A tall cheeseburger and side of fries sit on a table with a checkered tablecloth
P.J. Clarke’s burger has been popular for years.
Nick Solares/Eater NY

White Mana Diner

A thin cheeseburger sits on top of a cupcake wrapper, with a stack of pickles on its bun
White Mana
Nick Solares/Eater NY

Looking like a spaceship that landed by a nest of highway overpasses long ago, this spot has been located in Jersey City since 1946. Before that, the building started off as a minor attraction at the 1936 World's Fair in Flushing, Queens. Today, it serves classic sliders with cheese and pickles, small enough that you can eat two or three at its curving Formica counter. It was once open 24/7, but hours are now 8 a.m. to 11 p.m.

A thin cheeseburger sits on top of a cupcake wrapper, with a stack of pickles on its bun
White Mana
Nick Solares/Eater NY

Antique Bar & Bakery

Reading from left to right, french fries, burger with cheese melting over it, purple pickled onions, and pickle.
Antique rib-eye burger.
Robert Sietsema/Eater NY

Antique Bar has one of Hoboken’s few coal-burning ovens from which flew, a century ago, the focaccias that were the forerunner of the modern pizza. Five years ago, this place was reconfigured as a bro-bar, retaining much of the original decor. The burger is fantastic — served rare, mantled with white cheddar, made with beef so fresh you won’t be able to put the thing down between bites.

Reading from left to right, french fries, burger with cheese melting over it, purple pickled onions, and pickle.
Antique rib-eye burger.
Robert Sietsema/Eater NY

Joe Junior

A beef patty sits on a burger beside a side of diner fries, tomatoes, and iceberg lettuce
Joe Junior’s diner favorite.
Nick Solares/Eater NY

Joe Junior has been serving the quintessential diner burger since the mid 1970s, well seared on both sides and mega flavorful. Some burger experts have dubbed it as one of the best hamburgers on earth.

A beef patty sits on a burger beside a side of diner fries, tomatoes, and iceberg lettuce
Joe Junior’s diner favorite.
Nick Solares/Eater NY

7th Street Burger

A hand clutches a double cheeseburger from 7th Street Burger, a smash burger restaurant in Manhattan’s East Village neighborhood.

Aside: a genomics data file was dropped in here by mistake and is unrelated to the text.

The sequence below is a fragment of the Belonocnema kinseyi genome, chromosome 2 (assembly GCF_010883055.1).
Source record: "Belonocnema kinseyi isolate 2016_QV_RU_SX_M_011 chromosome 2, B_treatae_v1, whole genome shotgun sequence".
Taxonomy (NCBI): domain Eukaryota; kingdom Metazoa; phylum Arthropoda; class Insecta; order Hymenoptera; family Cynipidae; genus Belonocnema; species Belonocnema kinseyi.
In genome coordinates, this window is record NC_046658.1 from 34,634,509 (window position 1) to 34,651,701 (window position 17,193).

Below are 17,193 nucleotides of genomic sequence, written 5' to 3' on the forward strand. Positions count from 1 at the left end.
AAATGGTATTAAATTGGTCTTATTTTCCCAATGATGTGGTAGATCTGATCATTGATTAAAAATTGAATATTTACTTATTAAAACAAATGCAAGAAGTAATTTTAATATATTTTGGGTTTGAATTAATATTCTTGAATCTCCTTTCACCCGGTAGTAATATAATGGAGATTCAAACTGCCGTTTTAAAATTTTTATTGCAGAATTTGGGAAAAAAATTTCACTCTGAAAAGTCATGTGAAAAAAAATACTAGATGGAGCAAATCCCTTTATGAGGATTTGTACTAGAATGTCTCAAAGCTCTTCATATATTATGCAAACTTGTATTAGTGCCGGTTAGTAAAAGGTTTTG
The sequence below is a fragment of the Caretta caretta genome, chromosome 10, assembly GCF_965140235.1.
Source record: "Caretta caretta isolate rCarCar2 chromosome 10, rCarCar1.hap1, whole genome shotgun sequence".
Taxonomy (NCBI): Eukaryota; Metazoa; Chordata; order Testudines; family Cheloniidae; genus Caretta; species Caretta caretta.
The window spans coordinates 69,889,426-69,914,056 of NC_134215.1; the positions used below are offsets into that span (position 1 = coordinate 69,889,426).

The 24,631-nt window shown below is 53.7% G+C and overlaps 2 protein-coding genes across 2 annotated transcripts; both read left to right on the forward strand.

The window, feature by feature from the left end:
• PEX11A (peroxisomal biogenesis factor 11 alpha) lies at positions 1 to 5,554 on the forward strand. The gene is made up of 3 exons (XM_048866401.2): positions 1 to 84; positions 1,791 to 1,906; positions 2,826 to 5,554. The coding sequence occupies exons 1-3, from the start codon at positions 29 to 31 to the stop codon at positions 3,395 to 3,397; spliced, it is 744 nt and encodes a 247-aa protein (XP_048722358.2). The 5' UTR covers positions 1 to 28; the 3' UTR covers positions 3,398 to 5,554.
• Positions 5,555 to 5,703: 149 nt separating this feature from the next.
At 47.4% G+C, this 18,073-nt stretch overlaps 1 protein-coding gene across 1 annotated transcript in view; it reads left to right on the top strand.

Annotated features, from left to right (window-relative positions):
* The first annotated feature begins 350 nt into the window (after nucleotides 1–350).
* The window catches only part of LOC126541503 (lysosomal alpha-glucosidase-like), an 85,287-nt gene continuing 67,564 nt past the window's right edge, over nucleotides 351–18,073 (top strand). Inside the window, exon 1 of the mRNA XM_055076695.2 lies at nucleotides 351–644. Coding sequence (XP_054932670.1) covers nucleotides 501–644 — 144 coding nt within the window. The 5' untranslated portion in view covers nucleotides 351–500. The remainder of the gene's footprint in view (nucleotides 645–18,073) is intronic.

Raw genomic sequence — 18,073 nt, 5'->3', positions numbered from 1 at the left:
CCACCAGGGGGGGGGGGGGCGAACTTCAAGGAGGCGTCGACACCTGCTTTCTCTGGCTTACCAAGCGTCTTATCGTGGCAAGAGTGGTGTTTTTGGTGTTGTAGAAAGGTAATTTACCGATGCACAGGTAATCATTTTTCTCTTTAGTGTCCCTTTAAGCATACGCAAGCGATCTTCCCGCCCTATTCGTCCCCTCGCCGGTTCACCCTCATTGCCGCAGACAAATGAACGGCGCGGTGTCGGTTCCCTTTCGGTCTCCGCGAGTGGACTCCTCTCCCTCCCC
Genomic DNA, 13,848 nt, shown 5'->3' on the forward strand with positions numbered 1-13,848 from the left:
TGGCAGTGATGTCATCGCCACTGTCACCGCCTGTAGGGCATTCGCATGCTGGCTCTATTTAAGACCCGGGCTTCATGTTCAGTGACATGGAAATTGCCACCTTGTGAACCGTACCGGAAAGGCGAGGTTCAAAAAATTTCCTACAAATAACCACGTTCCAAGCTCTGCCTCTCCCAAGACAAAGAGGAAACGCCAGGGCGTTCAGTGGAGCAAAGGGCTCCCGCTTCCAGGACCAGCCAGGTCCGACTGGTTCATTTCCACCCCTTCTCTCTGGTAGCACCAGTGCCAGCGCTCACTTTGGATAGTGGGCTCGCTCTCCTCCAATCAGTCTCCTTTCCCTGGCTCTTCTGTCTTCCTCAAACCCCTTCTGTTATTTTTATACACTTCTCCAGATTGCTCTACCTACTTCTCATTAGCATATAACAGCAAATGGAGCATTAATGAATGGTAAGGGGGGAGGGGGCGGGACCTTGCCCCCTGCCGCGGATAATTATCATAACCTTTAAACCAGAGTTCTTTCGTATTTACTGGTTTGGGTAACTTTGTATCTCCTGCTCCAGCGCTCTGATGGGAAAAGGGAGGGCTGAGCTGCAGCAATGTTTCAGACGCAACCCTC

Patties overflow from their potato roll buns at 7th Street Burger.
Luke Fortney/Eater NY

Smash burgers are taking off in New York City right now. Leading the pack is 7th Street Burger, an East Village burger shop consisting of little more than a counter for ordering and a few outdoor tables. Its simple, smashed patties are buttery, charred, and cheesy all at once, overflowing with sauce from their Martin’s Potato Roll buns. Despite their size — small enough to fit in one’s palm — the rich burgers here can constitute a full meal.

A hand clutches a double cheeseburger from 7th Street Burger, a smash burger restaurant in Manhattan’s East Village neighborhood.
Patties overflow from their potato roll buns at 7th Street Burger.
Luke Fortney/Eater NY

Nowon

A cheese burger placed on a white plate with a pattern along the border. The cheese burger is sandwiched in a sesame bun with a giant sliced pickle on top held together by a toothpick.
The Nowon cheeseburger, elegantly topped with a pickle spear.
Katie Harman

First offered at the late East Village bar Black Emperor, this simple burger now lives on at chef Jae Lee’s Korean-American restaurant Nowon. Eater critic Ryan Sutton extolled the cheeseburger for its simplicity: a blend of chuck and short rib on a sesame bun with American cheese, kimchi mayo, and a hulking pickle skewered on top.

A cheese burger placed on a white plate with a pattern along the border. The cheese burger is sandwiched in a sesame bun with a giant sliced pickle on top held together by a toothpick.
The Nowon cheeseburger, elegantly topped with a pickle spear.
Katie Harman

Krug's Tavern

A cheeseburger cut in half with sliced luncheon meat on top.
Taylor ham cheeseburger at Krug’s.
Robert Sietsema/Eater NY

Founded in 1938, Krug’s Tavern has been an Ironbound fixture since way before the neighborhood was Portuguese and Brazilian. Antique fixtures and end-to-end barrooms combine with bar food unrivaled in the city of Newark. The Taylor ham cheeseburgers is a favorite — a thick, thick patty cooked to a perfect medium, with slices of the national meat of New Jersey (a Spam-like luncheon meat) on top along with the usual onions, lettuce, and tomatoes. And make sure you get onion rings on the side.

A cheeseburger cut in half with sliced luncheon meat on top.
Taylor ham cheeseburger at Krug’s.
Robert Sietsema/Eater NY

Balthazar

A patty cloaked in white cheese along with mayo and ketchup in separate cups, and the usual vegetable matter.
The Balthazar burger, cloaked in white cheese.
Robert Sietsema/Eater NY

Balthazar cranks out a pretty amazing burger, and the great ground beef, cooked medium rare and oozing juices, is only one aspect of the picture. From a choice of several cheeses, pick the gruyere — this is a classic brasserie, after all — and slather on plenty of the homemade mayo, reserving some for the fries. These twice-fried spuds are good enough to eat all at once before taking a bite of the burger.

A patty cloaked in white cheese along with mayo and ketchup in separate cups, and the usual vegetable matter.